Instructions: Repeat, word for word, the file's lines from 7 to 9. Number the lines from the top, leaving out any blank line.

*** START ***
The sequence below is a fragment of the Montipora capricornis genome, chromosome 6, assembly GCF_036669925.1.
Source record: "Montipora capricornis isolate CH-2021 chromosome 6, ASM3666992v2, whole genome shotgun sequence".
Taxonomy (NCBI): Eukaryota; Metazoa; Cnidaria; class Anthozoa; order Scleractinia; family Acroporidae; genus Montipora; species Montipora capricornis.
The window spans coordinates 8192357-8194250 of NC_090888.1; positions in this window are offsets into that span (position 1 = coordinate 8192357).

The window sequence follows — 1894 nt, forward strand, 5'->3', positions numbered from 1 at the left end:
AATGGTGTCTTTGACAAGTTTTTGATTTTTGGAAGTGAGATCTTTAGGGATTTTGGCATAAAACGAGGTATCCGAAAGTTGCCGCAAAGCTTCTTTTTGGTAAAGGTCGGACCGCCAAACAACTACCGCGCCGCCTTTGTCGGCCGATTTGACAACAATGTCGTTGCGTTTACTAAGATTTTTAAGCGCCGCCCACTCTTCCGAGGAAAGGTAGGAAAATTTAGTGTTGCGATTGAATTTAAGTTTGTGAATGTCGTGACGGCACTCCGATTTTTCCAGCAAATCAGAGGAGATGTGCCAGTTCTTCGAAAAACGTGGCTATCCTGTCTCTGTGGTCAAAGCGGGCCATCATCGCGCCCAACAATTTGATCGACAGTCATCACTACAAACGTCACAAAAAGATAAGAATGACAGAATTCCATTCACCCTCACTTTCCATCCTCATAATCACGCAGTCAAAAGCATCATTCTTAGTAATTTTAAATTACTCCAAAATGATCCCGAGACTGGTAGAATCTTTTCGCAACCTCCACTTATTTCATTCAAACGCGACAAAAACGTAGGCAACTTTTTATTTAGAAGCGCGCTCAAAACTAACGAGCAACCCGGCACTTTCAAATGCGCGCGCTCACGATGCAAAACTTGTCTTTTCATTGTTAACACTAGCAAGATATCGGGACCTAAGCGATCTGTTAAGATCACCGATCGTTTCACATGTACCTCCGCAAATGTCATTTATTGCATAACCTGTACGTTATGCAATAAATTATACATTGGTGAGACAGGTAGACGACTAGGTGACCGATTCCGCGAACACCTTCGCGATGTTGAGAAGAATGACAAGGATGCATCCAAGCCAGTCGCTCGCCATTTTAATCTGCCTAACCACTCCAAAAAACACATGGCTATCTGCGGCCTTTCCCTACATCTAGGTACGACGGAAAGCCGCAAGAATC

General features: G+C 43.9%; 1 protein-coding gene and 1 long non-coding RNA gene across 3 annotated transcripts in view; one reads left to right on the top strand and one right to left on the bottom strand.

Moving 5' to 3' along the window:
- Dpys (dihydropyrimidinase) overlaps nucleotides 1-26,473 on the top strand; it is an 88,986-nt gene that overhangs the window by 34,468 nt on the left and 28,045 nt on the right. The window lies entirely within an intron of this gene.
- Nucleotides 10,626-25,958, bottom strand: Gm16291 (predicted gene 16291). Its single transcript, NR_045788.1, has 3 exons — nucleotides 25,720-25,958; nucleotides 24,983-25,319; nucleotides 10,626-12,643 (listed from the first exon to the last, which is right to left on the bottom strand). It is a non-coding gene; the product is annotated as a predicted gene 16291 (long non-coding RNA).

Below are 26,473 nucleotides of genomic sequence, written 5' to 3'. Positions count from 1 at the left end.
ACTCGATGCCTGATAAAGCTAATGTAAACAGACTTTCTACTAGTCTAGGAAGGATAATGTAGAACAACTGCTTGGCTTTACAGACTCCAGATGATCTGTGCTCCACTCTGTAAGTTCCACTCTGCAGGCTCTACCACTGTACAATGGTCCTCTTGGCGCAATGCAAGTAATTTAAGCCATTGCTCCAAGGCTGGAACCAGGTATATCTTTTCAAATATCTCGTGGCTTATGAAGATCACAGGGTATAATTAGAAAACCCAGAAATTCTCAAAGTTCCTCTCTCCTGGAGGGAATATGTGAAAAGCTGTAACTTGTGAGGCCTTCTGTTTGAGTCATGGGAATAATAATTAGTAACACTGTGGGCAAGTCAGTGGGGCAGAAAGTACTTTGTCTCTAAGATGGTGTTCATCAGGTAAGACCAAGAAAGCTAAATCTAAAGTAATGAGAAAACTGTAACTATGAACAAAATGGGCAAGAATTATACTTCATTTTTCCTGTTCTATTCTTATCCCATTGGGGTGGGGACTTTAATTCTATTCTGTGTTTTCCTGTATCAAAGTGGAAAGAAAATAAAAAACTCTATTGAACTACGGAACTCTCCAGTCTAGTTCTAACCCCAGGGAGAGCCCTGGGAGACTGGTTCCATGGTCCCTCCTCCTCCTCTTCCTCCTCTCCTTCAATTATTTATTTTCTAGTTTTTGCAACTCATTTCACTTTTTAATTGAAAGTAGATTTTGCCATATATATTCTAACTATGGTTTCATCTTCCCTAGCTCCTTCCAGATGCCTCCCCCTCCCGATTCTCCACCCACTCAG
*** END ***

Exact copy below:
General features: G+C 43.9%; 1 protein-coding gene and 1 long non-coding RNA gene across 3 annotated transcripts in view; one reads left to right on the top strand and one right to left on the bottom strand.

Moving 5' to 3' along the window:
- Dpys (dihydropyrimidinase) overlaps nucleotides 1-26,473 on the top strand; it is an 88,986-nt gene that overhangs the window by 34,468 nt on the left and 28,045 nt on the right. The window lies entirely within an intron of this gene.